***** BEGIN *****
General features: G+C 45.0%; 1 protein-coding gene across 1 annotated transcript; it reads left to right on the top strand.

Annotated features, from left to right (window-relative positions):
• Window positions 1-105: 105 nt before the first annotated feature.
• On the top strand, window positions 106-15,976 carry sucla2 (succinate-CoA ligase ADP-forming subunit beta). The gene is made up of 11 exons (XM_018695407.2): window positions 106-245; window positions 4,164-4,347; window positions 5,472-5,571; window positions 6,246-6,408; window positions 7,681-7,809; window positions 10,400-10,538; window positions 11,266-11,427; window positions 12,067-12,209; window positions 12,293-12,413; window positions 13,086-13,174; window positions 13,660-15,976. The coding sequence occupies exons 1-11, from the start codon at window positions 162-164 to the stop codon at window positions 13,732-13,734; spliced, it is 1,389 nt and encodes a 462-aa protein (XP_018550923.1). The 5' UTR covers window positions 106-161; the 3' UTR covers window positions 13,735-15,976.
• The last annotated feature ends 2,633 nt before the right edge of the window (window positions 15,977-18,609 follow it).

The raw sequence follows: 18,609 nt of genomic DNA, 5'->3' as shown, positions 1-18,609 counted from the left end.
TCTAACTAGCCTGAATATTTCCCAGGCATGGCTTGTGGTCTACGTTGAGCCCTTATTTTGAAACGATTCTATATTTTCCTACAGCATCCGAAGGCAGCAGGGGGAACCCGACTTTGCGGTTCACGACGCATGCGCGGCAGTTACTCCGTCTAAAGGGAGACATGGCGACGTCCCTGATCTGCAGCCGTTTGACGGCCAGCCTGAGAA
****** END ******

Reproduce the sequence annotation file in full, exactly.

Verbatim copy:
General features: G+C 45.0%; 1 protein-coding gene across 1 annotated transcript; it reads left to right on the top strand.

Annotated features, from left to right (window-relative positions):
• Window positions 1-105: 105 nt before the first annotated feature.
• On the top strand, window positions 106-15,976 carry sucla2 (succinate-CoA ligase ADP-forming subunit beta). The gene is made up of 11 exons (XM_018695407.2): window positions 106-245; window positions 4,164-4,347; window positions 5,472-5,571; window positions 6,246-6,408; window positions 7,681-7,809; window positions 10,400-10,538; window positions 11,266-11,427; window positions 12,067-12,209; window positions 12,293-12,413; window positions 13,086-13,174; window positions 13,660-15,976. The coding sequence occupies exons 1-11, from the start codon at window positions 162-164 to the stop codon at window positions 13,732-13,734; spliced, it is 1,389 nt and encodes a 462-aa protein (XP_018550923.1). The 5' UTR covers window positions 106-161; the 3' UTR covers window positions 13,735-15,976.
• The last annotated feature ends 2,633 nt before the right edge of the window (window positions 15,977-18,609 follow it).

The raw sequence follows: 18,609 nt of genomic DNA, 5'->3' as shown, positions 1-18,609 counted from the left end.
TCTAACTAGCCTGAATATTTCCCAGGCATGGCTTGTGGTCTACGTTGAGCCCTTATTTTGAAACGATTCTATATTTTCCTACAGCATCCGAAGGCAGCAGGGGGAACCCGACTTTGCGGTTCACGACGCATGCGCGGCAGTTACTCCGTCTAAAGGGAGACATGGCGACGTCCCTGATCTGCAGCCGTTTGACGGCCAGCCTGAGAA